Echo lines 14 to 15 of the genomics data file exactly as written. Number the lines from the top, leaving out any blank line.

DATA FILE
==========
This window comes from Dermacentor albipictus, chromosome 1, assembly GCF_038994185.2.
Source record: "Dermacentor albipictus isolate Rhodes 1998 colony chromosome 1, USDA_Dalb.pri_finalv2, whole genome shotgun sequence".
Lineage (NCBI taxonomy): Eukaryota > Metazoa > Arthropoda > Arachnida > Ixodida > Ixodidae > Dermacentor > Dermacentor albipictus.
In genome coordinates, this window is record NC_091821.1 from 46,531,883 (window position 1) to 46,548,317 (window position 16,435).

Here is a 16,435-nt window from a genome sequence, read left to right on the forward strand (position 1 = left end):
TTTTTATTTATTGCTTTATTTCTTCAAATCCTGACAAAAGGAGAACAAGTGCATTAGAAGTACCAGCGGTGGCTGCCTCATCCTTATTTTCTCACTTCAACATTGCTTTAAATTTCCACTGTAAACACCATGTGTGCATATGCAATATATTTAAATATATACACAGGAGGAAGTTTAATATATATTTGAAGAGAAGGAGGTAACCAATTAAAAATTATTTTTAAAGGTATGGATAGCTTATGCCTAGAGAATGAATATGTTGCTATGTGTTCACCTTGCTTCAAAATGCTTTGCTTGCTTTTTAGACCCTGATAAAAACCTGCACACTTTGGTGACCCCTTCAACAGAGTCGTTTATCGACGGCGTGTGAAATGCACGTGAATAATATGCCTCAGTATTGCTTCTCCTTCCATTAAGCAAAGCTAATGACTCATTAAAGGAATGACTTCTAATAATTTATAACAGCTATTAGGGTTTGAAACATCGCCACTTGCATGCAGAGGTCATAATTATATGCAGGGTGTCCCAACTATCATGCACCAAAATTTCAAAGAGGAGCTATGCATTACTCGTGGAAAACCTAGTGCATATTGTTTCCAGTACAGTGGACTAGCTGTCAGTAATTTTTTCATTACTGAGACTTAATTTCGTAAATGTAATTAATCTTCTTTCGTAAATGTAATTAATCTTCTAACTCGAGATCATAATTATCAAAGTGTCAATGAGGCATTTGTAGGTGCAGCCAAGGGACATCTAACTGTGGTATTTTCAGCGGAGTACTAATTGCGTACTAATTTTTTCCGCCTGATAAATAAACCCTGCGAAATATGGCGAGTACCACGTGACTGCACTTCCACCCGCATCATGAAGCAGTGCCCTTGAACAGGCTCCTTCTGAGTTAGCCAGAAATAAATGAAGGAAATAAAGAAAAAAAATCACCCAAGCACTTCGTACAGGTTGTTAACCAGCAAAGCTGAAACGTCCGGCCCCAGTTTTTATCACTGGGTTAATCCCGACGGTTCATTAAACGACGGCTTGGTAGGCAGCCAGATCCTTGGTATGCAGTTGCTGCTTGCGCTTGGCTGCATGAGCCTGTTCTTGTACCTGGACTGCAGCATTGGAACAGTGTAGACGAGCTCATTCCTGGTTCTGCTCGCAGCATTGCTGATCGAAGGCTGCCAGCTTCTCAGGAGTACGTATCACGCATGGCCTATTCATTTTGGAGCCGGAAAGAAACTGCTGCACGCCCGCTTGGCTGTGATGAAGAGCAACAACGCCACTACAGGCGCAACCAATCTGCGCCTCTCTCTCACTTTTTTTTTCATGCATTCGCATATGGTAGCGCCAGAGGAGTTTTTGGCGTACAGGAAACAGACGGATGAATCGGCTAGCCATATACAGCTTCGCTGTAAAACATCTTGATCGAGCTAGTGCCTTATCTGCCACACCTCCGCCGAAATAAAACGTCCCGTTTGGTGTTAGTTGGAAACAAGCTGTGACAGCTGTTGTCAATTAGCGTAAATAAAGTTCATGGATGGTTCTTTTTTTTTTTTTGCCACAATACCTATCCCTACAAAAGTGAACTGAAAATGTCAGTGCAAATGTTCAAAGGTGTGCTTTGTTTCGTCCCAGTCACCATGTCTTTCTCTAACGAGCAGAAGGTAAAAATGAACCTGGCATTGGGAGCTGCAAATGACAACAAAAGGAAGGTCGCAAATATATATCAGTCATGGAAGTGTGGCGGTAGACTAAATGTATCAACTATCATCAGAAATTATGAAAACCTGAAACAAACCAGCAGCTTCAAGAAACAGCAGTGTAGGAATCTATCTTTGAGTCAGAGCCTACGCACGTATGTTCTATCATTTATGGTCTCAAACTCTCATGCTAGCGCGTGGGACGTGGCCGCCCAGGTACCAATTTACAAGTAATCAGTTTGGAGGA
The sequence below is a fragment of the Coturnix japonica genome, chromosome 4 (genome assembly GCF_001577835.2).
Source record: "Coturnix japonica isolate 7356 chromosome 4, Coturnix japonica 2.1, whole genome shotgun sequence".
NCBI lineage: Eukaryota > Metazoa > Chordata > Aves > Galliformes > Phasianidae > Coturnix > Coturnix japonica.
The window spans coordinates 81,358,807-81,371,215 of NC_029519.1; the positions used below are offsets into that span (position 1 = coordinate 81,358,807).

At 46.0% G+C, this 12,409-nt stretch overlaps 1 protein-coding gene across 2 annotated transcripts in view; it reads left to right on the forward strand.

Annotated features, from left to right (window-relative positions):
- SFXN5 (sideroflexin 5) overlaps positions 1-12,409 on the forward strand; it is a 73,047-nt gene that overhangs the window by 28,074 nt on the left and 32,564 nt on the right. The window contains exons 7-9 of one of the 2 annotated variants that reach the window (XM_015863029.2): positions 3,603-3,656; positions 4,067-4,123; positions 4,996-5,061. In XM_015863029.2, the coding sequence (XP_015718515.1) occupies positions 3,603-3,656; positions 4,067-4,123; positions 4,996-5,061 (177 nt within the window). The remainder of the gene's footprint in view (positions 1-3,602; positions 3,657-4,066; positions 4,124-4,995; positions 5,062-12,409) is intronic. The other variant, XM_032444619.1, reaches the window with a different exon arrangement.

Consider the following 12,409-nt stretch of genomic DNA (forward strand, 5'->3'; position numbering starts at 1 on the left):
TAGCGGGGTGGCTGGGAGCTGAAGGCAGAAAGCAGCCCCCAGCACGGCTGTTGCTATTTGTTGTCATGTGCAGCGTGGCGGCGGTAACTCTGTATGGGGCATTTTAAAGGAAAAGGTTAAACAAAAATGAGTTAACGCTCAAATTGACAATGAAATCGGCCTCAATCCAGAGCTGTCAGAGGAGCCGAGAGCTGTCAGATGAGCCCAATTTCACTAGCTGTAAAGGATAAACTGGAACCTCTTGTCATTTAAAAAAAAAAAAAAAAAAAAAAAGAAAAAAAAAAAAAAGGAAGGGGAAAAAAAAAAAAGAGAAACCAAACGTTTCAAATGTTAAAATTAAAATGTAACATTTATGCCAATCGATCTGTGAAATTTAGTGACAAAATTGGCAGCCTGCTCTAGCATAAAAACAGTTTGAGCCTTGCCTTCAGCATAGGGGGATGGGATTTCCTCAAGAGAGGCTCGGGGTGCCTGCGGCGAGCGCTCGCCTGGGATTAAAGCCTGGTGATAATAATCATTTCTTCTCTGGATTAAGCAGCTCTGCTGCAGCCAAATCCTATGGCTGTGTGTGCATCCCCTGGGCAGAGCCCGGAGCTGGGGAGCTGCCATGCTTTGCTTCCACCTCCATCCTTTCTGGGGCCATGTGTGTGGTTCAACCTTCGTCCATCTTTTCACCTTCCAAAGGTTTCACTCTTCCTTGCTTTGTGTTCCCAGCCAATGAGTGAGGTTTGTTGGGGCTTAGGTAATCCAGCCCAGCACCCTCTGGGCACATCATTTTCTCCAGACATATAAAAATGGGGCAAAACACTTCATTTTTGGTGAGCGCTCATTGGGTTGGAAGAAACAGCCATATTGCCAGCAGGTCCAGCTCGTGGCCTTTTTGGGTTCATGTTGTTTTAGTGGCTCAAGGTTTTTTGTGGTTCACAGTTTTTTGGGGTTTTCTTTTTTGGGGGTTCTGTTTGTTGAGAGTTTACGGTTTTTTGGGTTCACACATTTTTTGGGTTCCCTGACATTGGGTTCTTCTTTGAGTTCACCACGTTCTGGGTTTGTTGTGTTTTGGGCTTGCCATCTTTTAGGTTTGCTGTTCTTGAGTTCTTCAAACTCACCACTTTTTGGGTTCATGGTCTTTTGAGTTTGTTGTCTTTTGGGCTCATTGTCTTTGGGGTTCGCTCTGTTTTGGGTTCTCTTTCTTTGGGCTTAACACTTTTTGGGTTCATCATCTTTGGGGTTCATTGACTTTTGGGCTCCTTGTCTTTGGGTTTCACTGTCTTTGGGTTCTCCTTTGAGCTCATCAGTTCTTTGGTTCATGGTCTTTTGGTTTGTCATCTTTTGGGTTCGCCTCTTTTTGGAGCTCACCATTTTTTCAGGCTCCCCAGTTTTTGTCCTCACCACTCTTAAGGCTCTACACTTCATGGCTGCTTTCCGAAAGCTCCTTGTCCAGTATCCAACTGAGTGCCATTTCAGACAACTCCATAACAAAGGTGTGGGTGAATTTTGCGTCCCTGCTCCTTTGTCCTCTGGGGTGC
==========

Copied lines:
Consider the following 12,409-nt stretch of genomic DNA (forward strand, 5'->3'; position numbering starts at 1 on the left):
TAGCGGGGTGGCTGGGAGCTGAAGGCAGAAAGCAGCCCCCAGCACGGCTGTTGCTATTTGTTGTCATGTGCAGCGTGGCGGCGGTAACTCTGTATGGGGCATTTTAAAGGAAAAGGTTAAACAAAAATGAGTTAACGCTCAAATTGACAATGAAATCGGCCTCAATCCAGAGCTGTCAGAGGAGCCGAGAGCTGTCAGATGAGCCCAATTTCACTAGCTGTAAAGGATAAACTGGAACCTCTTGTCATTTAAAAAAAAAAAAAAAAAAAAAAAGAAAAAAAAAAAAAAGGAAGGGGAAAAAAAAAAAAGAGAAACCAAACGTTTCAAATGTTAAAATTAAAATGTAACATTTATGCCAATCGATCTGTGAAATTTAGTGACAAAATTGGCAGCCTGCTCTAGCATAAAAACAGTTTGAGCCTTGCCTTCAGCATAGGGGGATGGGATTTCCTCAAGAGAGGCTCGGGGTGCCTGCGGCGAGCGCTCGCCTGGGATTAAAGCCTGGTGATAATAATCATTTCTTCTCTGGATTAAGCAGCTCTGCTGCAGCCAAATCCTATGGCTGTGTGTGCATCCCCTGGGCAGAGCCCGGAGCTGGGGAGCTGCCATGCTTTGCTTCCACCTCCATCCTTTCTGGGGCCATGTGTGTGGTTCAACCTTCGTCCATCTTTTCACCTTCCAAAGGTTTCACTCTTCCTTGCTTTGTGTTCCCAGCCAATGAGTGAGGTTTGTTGGGGCTTAGGTAATCCAGCCCAGCACCCTCTGGGCACATCATTTTCTCCAGACATATAAAAATGGGGCAAAACACTTCATTTTTGGTGAGCGCTCATTGGGTTGGAAGAAACAGCCATATTGCCAGCAGGTCCAGCTCGTGGCCTTTTTGGGTTCATGTTGTTTTAGTGGCTCAAGGTTTTTTGTGGTTCACAGTTTTTTGGGGTTTTCTTTTTTGGGGGTTCTGTTTGTTGAGAGTTTACGGTTTTTTGGGTTCACACATTTTTTGGGTTCCCTGACATTGGGTTCTTCTTTGAGTTCACCACGTTCTGGGTTTGTTGTGTTTTGGGCTTGCCATCTTTTAGGTTTGCTGTTCTTGAGTTCTTCAAACTCACCACTTTTTGGGTTCATGGTCTTTTGAGTTTGTTGTCTTTTGGGCTCATTGTCTTTGGGGTTCGCTCTGTTTTGGGTTCTCTTTCTTTGGGCTTAACACTTTTTGGGTTCATCATCTTTGGGGTTCATTGACTTTTGGGCTCCTTGTCTTTGGGTTTCACTGTCTTTGGGTTCTCCTTTGAGCTCATCAGTTCTTTGGTTCATGGTCTTTTGGTTTGTCATCTTTTGGGTTCGCCTCTTTTTGGAGCTCACCATTTTTTCAGGCTCCCCAGTTTTTGTCCTCACCACTCTTAAGGCTCTACACTTCATGGCTGCTTTCCGAAAGCTCCTTGTCCAGTATCCAACTGAGTGCCATTTCAGACAACTCCATAACAAAGGTGTGGGTGAATTTTGCGTCCCTGCTCCTTTGTCCTCTGGGGTGC